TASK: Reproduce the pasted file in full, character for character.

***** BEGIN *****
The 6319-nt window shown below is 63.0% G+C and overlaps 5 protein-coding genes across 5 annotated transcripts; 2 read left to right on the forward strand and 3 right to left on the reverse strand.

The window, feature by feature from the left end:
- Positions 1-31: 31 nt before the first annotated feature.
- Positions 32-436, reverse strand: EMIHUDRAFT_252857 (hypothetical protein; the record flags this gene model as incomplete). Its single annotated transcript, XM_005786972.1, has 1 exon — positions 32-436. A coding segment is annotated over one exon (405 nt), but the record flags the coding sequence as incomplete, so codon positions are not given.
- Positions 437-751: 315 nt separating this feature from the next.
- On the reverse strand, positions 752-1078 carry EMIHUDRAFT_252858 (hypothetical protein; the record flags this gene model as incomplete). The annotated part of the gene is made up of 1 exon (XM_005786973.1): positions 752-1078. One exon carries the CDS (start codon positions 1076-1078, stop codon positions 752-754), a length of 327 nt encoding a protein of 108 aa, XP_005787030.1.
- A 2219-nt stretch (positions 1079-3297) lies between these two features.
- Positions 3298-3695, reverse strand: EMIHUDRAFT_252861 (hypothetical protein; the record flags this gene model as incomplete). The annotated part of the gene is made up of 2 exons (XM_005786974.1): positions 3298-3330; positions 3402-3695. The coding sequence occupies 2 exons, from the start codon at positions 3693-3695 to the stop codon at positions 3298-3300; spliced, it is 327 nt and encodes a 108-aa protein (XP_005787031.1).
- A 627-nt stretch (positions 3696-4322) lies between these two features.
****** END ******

The 6319-nt window shown below is 63.0% G+C and overlaps 5 protein-coding genes across 5 annotated transcripts; 2 read left to right on the forward strand and 3 right to left on the reverse strand.

The window, feature by feature from the left end:
- Positions 1-31: 31 nt before the first annotated feature.
- Positions 32-436, reverse strand: EMIHUDRAFT_252857 (hypothetical protein; the record flags this gene model as incomplete). Its single annotated transcript, XM_005786972.1, has 1 exon — positions 32-436. A coding segment is annotated over one exon (405 nt), but the record flags the coding sequence as incomplete, so codon positions are not given.
- Positions 437-751: 315 nt separating this feature from the next.
- On the reverse strand, positions 752-1078 carry EMIHUDRAFT_252858 (hypothetical protein; the record flags this gene model as incomplete). The annotated part of the gene is made up of 1 exon (XM_005786973.1): positions 752-1078. One exon carries the CDS (start codon positions 1076-1078, stop codon positions 752-754), a length of 327 nt encoding a protein of 108 aa, XP_005787030.1.
- A 2219-nt stretch (positions 1079-3297) lies between these two features.
- Positions 3298-3695, reverse strand: EMIHUDRAFT_252861 (hypothetical protein; the record flags this gene model as incomplete). The annotated part of the gene is made up of 2 exons (XM_005786974.1): positions 3298-3330; positions 3402-3695. The coding sequence occupies 2 exons, from the start codon at positions 3693-3695 to the stop codon at positions 3298-3300; spliced, it is 327 nt and encodes a 108-aa protein (XP_005787031.1).
- A 627-nt stretch (positions 3696-4322) lies between these two features.